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The beginning of this school year will be like no other. Many districts have already announced their plans to reopen schools. To control the spread of the coronavirus and accommodate social distance and safety guidelines, some schools will be 100% online, while others have opted for a hybrid model. In this sea of less-than-perfect solutions, parents are left to figure out how to balance taking care of their children while attending to their job responsibilities.

The feelings of frustration, overwhelm and even despair that families experience are normal. While many families stayed strong to survive the shelter-in-place mandates over the last few months, keeping up an optimistic outlook on the situation has become even more difficult. Yet, we still need to find the courage to show up for ourselves and our families, and create a plan that will help us navigate these uncertain times.

As you are planning what to do this fall, consider the following:

  • Your family needs may be different from others. Once you know what your children’s school or early childhood center is planning to do, consider the pros and cons of the different options and make a decision based on what works for your particular family. While there are parents considering social pods, hiring tutors or keeping children at home, that may not work for your family. Make a realistic plan that works for you.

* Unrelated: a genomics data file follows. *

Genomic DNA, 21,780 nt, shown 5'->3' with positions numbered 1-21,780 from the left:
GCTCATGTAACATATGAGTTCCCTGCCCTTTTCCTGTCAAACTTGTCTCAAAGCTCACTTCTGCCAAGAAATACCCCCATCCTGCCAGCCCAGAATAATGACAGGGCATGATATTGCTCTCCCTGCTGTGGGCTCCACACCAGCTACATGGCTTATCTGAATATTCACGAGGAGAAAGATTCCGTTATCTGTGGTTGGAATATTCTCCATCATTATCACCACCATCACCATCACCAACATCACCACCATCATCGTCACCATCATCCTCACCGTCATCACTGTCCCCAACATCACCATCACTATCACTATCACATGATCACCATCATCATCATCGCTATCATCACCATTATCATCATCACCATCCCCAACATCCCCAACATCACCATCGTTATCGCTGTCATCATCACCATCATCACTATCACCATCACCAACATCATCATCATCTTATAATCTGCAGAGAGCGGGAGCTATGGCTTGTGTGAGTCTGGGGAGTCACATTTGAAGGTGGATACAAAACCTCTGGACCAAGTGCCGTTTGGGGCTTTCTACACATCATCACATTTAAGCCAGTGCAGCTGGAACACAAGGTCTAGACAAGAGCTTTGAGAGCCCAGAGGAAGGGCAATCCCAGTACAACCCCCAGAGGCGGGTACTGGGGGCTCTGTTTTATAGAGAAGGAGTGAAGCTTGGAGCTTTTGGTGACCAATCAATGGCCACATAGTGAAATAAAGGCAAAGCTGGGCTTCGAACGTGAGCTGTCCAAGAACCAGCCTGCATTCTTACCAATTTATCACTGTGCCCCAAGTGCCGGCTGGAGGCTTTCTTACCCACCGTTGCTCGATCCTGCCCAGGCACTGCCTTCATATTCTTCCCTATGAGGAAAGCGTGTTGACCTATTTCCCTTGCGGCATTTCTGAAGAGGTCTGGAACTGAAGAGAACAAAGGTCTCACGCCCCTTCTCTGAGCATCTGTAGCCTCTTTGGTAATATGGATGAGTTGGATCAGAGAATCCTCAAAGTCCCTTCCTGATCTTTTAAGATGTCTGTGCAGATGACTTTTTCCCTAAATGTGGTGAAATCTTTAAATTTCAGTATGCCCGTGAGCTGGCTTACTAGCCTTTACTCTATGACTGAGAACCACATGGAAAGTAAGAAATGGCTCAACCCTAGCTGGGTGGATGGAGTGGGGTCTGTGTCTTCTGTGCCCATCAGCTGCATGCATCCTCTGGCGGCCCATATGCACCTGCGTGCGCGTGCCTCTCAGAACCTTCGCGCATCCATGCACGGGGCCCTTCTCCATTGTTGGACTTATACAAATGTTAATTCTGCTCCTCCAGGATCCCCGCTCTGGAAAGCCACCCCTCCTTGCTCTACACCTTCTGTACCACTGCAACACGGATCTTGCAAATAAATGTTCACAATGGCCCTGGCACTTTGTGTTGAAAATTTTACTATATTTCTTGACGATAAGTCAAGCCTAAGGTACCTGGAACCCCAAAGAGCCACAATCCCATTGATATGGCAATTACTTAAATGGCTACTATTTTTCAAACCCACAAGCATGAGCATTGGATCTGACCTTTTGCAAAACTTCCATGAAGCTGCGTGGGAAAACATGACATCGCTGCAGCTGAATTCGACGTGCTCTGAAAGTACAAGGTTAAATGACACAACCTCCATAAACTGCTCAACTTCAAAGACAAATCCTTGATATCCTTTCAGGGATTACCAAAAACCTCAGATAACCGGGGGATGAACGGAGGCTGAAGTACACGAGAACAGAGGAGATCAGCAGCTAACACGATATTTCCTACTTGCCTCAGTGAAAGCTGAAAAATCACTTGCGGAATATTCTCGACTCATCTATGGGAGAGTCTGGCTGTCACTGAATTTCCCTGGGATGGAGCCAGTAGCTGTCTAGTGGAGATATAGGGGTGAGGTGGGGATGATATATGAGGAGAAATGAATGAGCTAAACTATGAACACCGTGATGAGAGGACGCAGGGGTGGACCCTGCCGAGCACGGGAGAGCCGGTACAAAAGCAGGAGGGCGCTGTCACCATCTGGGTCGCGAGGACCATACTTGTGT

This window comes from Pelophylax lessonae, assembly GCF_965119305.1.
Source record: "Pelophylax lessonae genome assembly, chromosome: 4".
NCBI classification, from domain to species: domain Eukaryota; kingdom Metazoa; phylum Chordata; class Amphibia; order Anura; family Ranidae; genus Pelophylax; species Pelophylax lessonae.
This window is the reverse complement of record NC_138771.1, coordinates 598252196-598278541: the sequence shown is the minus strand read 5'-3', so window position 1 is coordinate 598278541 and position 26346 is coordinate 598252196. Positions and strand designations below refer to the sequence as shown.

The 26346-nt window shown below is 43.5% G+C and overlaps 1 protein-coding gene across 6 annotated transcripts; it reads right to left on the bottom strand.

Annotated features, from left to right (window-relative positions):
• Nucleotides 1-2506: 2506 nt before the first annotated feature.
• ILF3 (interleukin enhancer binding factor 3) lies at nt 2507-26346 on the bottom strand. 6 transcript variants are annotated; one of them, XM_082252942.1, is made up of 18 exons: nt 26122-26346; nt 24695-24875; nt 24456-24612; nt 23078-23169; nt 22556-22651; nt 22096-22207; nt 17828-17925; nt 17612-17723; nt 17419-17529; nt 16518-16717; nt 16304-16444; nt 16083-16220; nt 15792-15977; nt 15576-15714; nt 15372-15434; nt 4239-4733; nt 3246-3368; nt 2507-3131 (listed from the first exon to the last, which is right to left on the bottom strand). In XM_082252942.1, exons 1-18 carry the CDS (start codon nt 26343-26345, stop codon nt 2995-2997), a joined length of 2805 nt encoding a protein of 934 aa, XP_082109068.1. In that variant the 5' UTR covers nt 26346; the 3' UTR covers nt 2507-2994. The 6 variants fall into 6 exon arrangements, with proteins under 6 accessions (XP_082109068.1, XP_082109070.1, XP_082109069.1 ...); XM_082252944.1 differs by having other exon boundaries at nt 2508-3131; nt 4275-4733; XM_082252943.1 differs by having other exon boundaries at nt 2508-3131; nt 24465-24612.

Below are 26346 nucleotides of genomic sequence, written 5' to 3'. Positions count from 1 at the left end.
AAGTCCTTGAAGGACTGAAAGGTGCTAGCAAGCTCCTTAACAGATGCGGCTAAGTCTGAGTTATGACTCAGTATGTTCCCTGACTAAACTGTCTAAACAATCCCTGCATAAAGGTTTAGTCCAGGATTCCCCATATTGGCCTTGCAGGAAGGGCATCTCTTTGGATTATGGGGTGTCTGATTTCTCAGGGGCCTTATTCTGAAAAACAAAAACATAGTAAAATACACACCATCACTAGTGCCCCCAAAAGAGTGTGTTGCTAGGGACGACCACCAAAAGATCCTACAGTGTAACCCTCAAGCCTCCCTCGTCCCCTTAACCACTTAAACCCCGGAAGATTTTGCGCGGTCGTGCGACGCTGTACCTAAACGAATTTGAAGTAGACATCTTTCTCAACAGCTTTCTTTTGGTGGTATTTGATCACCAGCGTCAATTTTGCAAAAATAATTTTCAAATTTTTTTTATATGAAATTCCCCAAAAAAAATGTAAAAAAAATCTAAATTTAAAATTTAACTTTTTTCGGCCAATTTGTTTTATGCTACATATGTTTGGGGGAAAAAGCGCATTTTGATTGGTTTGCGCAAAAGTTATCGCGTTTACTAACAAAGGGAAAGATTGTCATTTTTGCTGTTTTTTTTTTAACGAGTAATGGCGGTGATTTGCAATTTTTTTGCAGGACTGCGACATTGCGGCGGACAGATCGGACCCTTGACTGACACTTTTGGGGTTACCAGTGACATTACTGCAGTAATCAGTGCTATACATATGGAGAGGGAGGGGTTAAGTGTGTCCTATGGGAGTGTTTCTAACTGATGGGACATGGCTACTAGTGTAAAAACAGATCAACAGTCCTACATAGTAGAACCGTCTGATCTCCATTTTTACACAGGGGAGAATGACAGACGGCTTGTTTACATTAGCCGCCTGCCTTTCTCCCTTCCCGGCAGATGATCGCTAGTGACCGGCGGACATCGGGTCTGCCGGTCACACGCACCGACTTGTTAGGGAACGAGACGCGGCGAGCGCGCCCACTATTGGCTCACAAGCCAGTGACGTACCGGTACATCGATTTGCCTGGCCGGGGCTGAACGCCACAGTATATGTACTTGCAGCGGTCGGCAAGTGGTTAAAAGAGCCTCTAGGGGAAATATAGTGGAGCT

• Don’t hide from your feelings. Feelings are data; they provide information about the experiences we are going through. We are still in a global pandemic, so it is normal to have difficult emotions. Name your feelings, so you can process them and have more clarity about what you need to do to take care of your family.
  • Practice being open to change. No matter how much you plan for a successful fall, the likelihood that you will need to change plans is high. Try to keep an open mind about what the new school year will look like, and discuss it with your kids. You can say “You will be going to school 2 days a week, but that may change if the coronavirus numbers in our community increase”.
  • Support your children’s feelings. Some children may be excited to go back to school with their classmates, while others may be afraid of getting the virus. Have a conversation with your kids about their emotions, and support these feelings no matter what they are. It is important for children to know that these feelings are normal, and that you are there to help them cope.
  • Create a sense of excitement for the new school year. Even if your children will be doing distance learning in the fall, you can still engage them in preparing for the new school year. You can enlist the kids to organize their bedroom, and prepare a few school supplies. Use these moments to talk about the exciting things they will be learning this year.

With the new school year approaching, many parents are considering what to do with their children this fall. While there is no perfect solution, you can support yourself and your children to notice the positive things that this new school year will bring–new connections, new skills and the opportunity to strengthen our resilience.


Dr. Lorea Martinez is a social-emotional learning (SEL) consultant and researcher, supporting schools, teachers and families as they embrace and adopt SEL practices. She is a faculty member of the Summer Principals Academy at Teachers College, Columbia University. She is working on her second book for teachers, Teaching with the HEART in Mind. She frequently blogs about how to incorporate SEL in teaching practices and parenting.

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